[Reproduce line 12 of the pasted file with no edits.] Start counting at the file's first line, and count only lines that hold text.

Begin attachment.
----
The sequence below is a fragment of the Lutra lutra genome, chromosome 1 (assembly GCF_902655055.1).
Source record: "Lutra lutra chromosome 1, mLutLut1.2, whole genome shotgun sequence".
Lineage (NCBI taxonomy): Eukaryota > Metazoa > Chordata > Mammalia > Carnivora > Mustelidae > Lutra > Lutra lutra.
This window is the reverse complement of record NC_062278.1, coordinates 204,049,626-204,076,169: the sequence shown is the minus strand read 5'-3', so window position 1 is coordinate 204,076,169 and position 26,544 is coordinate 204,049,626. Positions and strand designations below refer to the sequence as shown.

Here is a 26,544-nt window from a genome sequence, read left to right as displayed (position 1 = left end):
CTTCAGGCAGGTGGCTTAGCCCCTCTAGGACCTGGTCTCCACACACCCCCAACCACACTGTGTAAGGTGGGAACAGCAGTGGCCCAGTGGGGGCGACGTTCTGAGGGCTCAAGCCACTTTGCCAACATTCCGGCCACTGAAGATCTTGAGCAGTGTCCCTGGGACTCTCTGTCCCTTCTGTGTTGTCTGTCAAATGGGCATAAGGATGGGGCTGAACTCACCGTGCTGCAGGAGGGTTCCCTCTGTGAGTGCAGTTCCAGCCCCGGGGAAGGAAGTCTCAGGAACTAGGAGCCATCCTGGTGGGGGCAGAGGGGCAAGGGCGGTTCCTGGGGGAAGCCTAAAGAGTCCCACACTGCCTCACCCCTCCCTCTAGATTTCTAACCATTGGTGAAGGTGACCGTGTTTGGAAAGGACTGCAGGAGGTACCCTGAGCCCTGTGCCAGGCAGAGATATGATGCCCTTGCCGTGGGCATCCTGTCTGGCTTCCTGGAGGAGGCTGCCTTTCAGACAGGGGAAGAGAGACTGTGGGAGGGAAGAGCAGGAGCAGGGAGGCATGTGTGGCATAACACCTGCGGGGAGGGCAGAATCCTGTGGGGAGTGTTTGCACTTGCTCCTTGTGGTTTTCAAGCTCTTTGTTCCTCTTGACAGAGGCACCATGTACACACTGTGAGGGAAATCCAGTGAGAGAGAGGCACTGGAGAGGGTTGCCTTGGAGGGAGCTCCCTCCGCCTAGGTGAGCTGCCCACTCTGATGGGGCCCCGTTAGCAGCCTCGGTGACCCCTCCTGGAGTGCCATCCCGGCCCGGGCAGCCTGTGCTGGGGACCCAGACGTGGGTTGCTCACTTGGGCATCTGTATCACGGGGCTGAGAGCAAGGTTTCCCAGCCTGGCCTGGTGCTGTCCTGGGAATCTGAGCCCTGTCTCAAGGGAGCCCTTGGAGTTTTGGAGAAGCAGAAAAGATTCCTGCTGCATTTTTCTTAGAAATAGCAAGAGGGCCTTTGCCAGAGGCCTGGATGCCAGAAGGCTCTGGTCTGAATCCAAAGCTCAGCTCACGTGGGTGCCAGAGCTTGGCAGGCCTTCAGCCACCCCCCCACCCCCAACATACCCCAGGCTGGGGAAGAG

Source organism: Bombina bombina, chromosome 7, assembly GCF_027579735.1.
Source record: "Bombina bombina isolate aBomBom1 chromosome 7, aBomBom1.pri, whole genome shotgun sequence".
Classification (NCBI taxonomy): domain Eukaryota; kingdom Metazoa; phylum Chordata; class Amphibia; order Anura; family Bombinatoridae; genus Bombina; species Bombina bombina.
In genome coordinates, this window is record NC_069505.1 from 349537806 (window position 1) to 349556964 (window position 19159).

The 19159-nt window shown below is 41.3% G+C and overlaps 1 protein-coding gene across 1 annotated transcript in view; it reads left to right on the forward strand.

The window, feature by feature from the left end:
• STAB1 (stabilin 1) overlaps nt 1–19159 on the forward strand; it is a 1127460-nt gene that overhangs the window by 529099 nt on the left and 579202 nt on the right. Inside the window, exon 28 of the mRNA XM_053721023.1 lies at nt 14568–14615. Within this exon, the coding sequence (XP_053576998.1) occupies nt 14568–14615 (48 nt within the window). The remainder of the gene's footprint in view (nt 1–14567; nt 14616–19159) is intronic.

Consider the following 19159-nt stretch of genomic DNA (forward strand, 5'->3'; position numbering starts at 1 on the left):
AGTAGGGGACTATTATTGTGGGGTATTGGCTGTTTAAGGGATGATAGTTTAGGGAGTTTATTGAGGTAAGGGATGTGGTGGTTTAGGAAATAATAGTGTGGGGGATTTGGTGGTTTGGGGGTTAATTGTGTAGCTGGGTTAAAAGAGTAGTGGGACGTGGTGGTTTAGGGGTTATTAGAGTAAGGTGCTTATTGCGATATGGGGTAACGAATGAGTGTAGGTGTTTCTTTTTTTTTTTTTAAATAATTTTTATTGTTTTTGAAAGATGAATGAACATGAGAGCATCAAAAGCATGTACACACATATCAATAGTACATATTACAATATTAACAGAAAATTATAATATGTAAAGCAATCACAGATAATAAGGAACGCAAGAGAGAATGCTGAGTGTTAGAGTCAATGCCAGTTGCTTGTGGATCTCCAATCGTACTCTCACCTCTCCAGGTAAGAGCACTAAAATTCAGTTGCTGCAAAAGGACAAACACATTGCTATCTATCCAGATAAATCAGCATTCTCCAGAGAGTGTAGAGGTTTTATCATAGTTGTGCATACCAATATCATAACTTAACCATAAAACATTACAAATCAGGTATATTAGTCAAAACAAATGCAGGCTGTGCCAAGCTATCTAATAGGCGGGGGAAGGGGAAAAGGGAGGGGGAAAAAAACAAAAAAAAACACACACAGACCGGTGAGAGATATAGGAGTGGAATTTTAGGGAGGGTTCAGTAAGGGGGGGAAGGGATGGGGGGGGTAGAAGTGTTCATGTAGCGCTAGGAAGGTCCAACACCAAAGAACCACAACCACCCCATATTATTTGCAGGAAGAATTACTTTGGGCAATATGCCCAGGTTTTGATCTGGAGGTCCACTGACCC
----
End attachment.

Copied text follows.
The window, feature by feature from the left end: